I take each day as it comes and do my best to stay positive, strong, and faithful. Every day, I remember the words my mother told me: “Stay strong and never hide your illness.”

***

Note: Pulmonary Fibrosis News is strictly a news and information website about the disease. It does not provide medical advice, diagnosis, or treatment. This content is not intended to be a substitute for professional medical advice, diagnosis, or treatment. Always seek the advice of your physician or other qualified health provider with any questions you may have regarding a medical condition. Never disregard professional medical advice or delay in seeking it because of something you have read on this website. The opinions expressed in this column are not those of Pulmonary Fibrosis News or its parent company, BioNews, and are intended to spark discussion about issues pertaining to pulmonary fibrosis.

Comments

Terran avatar

Terran

Thank you for sharing! I also have LIP (almost five years now).

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Ann Reynoso avatar

Ann Reynoso

Hi Terran. I was diagnosed in 2019, but had symptoms since 2016. It took a while for doctors to finally give me a diagnosis. I have been on oxygen before I was officially diagnosed. I used to be on oxygen 24/7, but since I have been on Ofev (since February 2021), I can actually go without using my oxygen for several hours as long as I am not exerting myself. Stay strong!

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Catherine Berntsen avatar

Catherine Berntsen

I continue to follow-up with the Pulmonary Fibrosis Foundation and the research being done. Stories of other patient's experience are helpful in processing my own and my husband's experience. He was diagnosed in October 2018 and was on an Inogen by May 2019. By November 2019 he required 24 hour oxygen at home. He died from his illness on Jan 4, 2021. He was experiencing shortness of breath on a trip to the national parks in the west in 2015 which was probably the start of it. We attributed his symptoms to the altitude in New Mexico, Arizona, Wyoming. I have asthma and was not in any distress. It is a very frustrating disease; no specific cause found and no effective treatment. He was on Esbriet for one year.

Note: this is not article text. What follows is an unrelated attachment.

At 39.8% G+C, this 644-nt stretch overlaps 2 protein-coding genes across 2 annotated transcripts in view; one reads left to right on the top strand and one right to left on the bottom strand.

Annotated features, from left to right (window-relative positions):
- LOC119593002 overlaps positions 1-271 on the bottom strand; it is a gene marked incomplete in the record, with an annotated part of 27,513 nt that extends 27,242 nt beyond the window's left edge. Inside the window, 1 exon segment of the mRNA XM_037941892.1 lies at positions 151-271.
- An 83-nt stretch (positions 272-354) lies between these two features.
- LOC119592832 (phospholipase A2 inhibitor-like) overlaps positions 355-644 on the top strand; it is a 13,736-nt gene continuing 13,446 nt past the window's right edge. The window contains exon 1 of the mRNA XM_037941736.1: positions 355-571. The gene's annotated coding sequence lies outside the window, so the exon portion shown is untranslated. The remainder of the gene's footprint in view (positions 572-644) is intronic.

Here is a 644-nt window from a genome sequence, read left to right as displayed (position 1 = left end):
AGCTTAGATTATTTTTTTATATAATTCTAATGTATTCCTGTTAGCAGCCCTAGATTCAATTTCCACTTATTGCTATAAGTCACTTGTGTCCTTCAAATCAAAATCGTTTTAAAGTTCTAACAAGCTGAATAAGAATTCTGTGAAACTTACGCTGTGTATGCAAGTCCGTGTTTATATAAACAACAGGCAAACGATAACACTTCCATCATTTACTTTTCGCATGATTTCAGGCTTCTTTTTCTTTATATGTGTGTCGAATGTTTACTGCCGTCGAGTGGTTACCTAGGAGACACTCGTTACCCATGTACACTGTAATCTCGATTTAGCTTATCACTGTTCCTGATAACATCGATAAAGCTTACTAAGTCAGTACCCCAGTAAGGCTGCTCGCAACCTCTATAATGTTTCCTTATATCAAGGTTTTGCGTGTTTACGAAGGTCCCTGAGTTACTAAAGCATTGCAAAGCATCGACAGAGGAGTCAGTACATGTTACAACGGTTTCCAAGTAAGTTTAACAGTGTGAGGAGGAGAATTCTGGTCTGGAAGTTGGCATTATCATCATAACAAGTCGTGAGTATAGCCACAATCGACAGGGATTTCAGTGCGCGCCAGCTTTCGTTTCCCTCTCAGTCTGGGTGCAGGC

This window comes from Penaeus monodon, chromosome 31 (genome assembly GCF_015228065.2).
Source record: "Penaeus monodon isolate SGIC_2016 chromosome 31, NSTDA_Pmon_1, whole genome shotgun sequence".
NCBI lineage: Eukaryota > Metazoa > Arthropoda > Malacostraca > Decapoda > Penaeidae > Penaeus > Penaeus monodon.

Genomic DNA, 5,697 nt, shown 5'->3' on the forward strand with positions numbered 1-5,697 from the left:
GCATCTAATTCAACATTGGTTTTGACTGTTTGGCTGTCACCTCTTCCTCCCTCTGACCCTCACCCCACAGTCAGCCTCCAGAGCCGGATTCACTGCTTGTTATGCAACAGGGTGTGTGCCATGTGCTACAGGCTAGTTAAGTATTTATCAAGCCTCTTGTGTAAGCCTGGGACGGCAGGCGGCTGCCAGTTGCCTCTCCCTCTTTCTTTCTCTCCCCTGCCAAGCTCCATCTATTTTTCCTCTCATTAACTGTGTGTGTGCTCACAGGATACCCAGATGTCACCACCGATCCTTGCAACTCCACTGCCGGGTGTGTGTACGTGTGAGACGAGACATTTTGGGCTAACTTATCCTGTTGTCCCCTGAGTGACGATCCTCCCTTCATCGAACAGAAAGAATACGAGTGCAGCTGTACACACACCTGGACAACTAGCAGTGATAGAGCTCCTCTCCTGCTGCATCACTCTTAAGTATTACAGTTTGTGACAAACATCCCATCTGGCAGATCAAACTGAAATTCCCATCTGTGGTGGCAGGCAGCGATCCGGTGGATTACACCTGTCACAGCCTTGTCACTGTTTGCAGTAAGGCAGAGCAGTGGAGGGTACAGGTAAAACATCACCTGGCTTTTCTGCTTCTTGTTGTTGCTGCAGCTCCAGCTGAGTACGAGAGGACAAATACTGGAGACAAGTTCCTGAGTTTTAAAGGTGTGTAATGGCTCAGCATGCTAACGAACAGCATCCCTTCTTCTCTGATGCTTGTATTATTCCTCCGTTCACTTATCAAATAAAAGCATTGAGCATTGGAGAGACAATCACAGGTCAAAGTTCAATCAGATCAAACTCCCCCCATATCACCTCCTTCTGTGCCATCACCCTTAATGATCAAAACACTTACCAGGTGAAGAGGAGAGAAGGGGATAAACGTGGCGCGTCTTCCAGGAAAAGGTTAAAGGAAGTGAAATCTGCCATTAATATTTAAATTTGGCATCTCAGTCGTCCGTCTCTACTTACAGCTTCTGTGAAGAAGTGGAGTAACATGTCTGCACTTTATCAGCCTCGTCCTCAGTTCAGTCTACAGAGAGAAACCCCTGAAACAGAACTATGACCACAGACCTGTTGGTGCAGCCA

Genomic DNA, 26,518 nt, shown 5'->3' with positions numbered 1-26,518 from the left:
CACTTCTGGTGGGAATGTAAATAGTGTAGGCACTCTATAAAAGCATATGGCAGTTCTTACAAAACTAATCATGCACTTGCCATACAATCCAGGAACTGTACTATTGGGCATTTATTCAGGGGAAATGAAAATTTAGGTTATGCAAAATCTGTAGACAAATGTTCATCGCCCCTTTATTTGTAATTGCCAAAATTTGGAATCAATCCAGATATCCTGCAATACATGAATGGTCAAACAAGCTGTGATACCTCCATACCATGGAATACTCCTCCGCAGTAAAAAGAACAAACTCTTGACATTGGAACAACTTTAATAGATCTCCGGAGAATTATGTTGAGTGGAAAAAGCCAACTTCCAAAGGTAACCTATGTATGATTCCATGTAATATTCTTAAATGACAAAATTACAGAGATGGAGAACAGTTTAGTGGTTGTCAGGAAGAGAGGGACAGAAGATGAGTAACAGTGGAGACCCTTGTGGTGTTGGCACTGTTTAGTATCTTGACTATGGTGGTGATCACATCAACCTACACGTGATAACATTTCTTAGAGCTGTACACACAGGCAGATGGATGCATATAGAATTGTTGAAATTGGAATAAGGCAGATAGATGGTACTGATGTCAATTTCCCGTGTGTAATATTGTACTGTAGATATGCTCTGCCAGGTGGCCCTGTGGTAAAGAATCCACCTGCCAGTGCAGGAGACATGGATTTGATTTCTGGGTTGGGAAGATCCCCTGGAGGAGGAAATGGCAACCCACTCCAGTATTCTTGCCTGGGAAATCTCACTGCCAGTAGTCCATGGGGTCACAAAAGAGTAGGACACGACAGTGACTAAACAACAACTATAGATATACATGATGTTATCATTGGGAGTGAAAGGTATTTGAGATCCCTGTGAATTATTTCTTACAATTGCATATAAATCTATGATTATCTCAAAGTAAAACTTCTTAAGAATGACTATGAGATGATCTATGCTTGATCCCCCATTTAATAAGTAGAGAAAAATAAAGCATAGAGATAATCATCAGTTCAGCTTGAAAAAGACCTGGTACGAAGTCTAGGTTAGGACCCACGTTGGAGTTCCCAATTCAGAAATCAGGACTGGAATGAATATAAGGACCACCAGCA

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Ann Reynoso avatar

Ann Reynoso

Catherine, I am sorry to hear about your loss. I too, am no stranger to loss. I lost my mother from Covid-19 in July of 2020. I sometimes get so frustrated with this disease, but I can't let it deny me the best I can get out of life. I will keep you in my prayers.

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David avatar

David

Ann same thing happened to me Exactly how are you making out now pretty well get this disease the same time as you

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Ann Reynoso avatar

Ann Reynoso

Hi David. I am doing well for now. Pulmonologist my disease has remained stable for the past two months. I have been taking Ofev since February 2021 now and seem to be responding well. Remember to stay positive and always be in charge of your health.

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Randall Thornton avatar

Randall Thornton

I know how you felt at that time, I felt the same when I was told I had a disease called IPF. Like most people, didn't know what in the heck it was. Then the boom started to hit. I was told and still didn't register. After an explanation and the look on my face of complete blank I finally was able to speak. Then the final boom hit was when I was told uncureable, no drugs to cure it, maybe slow it down. I asked how long I had and when told 2-5, that is when I started bawling. I am feeling okay, just don't do what I used to. I am hoping and praying I can outlive the prediction. You keep up your fortiude and we will go far.

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Ann Reynoso avatar

Ann Reynoso

Thank you for commenting. Being positive always gives me strength. I pray staying positive continues to give you strength as well.